Where’s Trent Lott’s porch?

“Out of the rubble of Trent Lott’s house — he lost his entire house — there’s going to be a fantastic house. And I’m looking forward to sitting on the porch.”—Bush, September 2, 2005

Oh how I wish some reporter would ask aquestion on this. Such as… Mr. President will you fully support an investigation of insurance fraud perpetrated against Trent Lott’s porch… oh and the thousands of other porches of the people of the Gulf Coast?

Mr. Lott, a Republican and former majority leader, is one of thousands of homeowners on the Gulf Coast who have been fighting with their insurers over payments for damage in Hurricane Katrina. In an interview yesterday, he said he was angry about the insurers’ “insensitivity and outright meanness” in rejecting many homeowners’ claims.

He said he inserted a provision into legislation, signed by President Bush last week, directing the Department of Homeland Security to investigate potential fraud by the insurance industry. Mr. Lott said he was also drafting legislation to challenge the industry’s exemptions from antitrust laws and had asked his staff to investigate the industry’s tax rates.

“I am outraged,” he said. “I’m concerned there are lots of abuses in the aftermath of the hurricane.”


Insurance is mainly regulated by the states. But the federal government has authority on antitrust and tax issues. The insurers have been exempted from some antitrust laws since the 1940’s. These exemptions permit them to share industrywide information on claims costs and project future costs.


Mr. Lott said he had sought the Homeland Security investigation because he believed that the insurers shifted the cost of many claims to the federal flood insurance program that they should have paid themselves.

Mr. Lott said he wanted Homeland Security to determine if the shifting of costs to the federal program “was just an occasional mistake or systematic.”

“I think it was systematic,” he said.


6 thoughts on “Where’s Trent Lott’s porch?

  1. It’s astonishing to me how all it takes is for one of these “people” to feel the pain of the real world, and suddenly they’re all for investigatin and rules and what not.
    Real servants of the people, aren’t they?
    Duckman GR

  2. ~ scary background music ~
    Why is Trent Lott a big government socialist who wants the Federal government to interfere with the private sector? Why is Trent Lott advocating class warfare by demanding that the government take money away from business and hand it to deadbeats who can’t even rebuild their own homes?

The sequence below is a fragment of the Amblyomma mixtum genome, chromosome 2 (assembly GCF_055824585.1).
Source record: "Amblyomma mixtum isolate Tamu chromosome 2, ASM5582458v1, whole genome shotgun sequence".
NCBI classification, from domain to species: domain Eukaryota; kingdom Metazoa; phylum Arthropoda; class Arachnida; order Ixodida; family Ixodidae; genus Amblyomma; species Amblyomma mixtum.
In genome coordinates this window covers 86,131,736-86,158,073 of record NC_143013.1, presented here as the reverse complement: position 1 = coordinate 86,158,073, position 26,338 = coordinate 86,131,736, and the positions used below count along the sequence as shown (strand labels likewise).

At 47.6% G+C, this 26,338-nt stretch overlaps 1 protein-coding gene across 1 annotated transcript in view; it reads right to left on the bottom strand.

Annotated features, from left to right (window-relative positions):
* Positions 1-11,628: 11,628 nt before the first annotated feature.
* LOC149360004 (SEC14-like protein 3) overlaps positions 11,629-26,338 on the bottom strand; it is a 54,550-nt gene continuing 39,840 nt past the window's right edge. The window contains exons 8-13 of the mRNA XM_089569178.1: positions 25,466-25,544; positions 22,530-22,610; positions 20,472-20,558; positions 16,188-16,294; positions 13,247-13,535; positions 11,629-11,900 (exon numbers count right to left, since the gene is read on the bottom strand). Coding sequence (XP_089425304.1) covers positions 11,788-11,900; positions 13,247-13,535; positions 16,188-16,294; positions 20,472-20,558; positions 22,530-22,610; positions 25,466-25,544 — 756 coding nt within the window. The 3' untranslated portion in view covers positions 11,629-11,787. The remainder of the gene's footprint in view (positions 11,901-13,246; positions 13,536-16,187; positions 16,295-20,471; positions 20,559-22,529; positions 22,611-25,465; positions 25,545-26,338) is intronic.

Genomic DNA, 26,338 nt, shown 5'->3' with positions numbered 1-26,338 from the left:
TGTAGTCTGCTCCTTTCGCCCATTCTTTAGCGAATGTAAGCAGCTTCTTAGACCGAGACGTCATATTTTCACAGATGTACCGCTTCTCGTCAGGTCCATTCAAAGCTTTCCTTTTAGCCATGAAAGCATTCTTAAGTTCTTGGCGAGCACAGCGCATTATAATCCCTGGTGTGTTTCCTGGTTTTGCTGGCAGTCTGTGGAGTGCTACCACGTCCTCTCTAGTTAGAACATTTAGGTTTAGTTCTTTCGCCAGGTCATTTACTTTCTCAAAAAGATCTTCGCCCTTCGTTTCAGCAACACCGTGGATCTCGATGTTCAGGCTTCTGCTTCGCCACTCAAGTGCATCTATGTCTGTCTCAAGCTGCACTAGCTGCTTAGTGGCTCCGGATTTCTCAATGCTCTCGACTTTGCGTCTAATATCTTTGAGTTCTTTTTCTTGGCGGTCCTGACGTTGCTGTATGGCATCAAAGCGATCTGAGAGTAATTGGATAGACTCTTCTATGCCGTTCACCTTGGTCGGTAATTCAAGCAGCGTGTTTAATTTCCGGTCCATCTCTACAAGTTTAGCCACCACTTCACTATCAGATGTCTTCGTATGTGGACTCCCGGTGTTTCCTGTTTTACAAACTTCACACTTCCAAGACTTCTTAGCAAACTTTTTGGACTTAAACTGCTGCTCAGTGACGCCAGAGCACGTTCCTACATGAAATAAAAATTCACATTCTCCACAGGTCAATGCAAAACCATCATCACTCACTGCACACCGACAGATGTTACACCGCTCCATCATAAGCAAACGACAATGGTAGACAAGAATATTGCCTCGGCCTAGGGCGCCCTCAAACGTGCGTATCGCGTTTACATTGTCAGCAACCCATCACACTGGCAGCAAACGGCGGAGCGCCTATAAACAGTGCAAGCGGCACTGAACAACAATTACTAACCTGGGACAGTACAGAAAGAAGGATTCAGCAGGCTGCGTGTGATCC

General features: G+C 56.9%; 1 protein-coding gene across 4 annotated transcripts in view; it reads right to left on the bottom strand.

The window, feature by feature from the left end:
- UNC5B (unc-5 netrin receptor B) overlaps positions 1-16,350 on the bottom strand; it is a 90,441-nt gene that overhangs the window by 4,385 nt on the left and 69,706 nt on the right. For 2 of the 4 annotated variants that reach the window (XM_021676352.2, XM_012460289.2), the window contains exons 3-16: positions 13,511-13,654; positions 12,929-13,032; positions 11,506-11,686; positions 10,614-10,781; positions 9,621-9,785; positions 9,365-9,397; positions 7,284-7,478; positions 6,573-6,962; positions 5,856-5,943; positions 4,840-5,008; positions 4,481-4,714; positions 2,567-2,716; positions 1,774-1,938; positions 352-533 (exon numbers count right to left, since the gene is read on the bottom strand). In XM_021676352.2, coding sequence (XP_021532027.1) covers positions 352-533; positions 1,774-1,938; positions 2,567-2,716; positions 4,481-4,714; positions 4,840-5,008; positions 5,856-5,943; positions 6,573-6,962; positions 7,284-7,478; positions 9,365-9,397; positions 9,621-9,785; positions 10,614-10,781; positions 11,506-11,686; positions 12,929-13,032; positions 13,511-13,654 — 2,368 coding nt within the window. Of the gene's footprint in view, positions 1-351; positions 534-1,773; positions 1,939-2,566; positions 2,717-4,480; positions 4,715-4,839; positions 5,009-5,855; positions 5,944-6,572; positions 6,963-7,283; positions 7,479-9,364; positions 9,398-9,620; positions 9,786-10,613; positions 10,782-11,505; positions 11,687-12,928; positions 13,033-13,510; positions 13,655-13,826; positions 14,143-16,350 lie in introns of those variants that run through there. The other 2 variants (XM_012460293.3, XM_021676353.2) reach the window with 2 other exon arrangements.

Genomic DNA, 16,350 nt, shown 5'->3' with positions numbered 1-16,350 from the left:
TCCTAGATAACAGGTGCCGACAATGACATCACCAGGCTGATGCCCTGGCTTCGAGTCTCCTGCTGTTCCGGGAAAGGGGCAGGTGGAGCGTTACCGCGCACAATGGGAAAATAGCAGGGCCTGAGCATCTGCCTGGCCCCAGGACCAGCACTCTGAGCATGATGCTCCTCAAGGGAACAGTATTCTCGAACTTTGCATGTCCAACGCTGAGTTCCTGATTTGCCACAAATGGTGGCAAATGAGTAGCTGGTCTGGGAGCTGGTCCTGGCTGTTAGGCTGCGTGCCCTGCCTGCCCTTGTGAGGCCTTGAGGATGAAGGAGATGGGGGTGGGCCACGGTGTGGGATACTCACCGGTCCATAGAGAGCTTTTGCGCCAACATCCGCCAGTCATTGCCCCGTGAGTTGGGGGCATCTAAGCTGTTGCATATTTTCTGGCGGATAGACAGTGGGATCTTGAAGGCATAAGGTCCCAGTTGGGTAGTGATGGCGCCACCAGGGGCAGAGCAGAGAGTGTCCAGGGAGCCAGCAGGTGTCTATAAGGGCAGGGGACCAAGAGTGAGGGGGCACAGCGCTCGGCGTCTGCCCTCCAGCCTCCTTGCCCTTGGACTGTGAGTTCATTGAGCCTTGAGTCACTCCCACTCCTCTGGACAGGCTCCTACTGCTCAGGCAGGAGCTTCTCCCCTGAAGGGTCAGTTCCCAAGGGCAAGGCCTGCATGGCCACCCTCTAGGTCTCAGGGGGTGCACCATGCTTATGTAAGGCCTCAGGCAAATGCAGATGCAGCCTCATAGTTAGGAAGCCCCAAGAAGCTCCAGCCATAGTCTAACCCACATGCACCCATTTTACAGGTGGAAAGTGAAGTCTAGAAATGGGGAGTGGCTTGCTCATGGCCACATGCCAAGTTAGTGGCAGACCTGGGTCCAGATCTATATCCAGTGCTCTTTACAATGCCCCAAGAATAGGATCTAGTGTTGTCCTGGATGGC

(Paid for by Absolute Fascists for Senate)

  3. Funny how Lott carried the Insurance Biz water and was pious…until he lost his [second] home. And don’t argue the point about first/second either, he had two. Or maybe I missed one elsewhere.
    Mr TrailSafety

  4. You would never believe how bad it is here. I know one or two people who had good experiences with their insurers, but everybody else is extemely angry and frustrated. The lastest news concerns State Farm. Seems that have a long prestigious pedigree of cheating their homeowner policy holders. I believe the Louisiana State AG is working on suing some of these companies. Mississippi’s AG has been at it since shortly after The Storm.
    (p.s., I blog at realitique.com but had trouble remembering my password here)

  5. Sen. Trent Lott With The GOP Response To The President’s State Of The Union Address
    Jan. 27, 1998
    Big government or families?
    But we have only just begun the difficult job of stopping big government, making it more responsive and — perhaps hardest of all — rebuilding the trust you used to have in your elected officials.
    The president seems to think that big government can solve all your children’s problems if you will just give government more of your money – and more control over your lives. Nonsense!
    But you know that Americans are still …, over-regulated and over-governed.
    Author: Sen. Trent Lott
     November 4th, 2005
    Yes, I have been very critical of FEMA and its performance in Katrina’s wake.  But to those who think this is a criticism of the president or abandonment by me of basic conservative “small government” principles, think again.  If anything, Katrina shows how a bloated, big government bureaucracy slows down or, worse, breaks down in times of crisis.
    And just for good measure from the same 1998 response:
    It is morally wrong for citizens in a democracy to be presumed guilty until proven innocent.

  6. That doesn’t qualify as empathy. I’ve still yet to see any from the Republicans.

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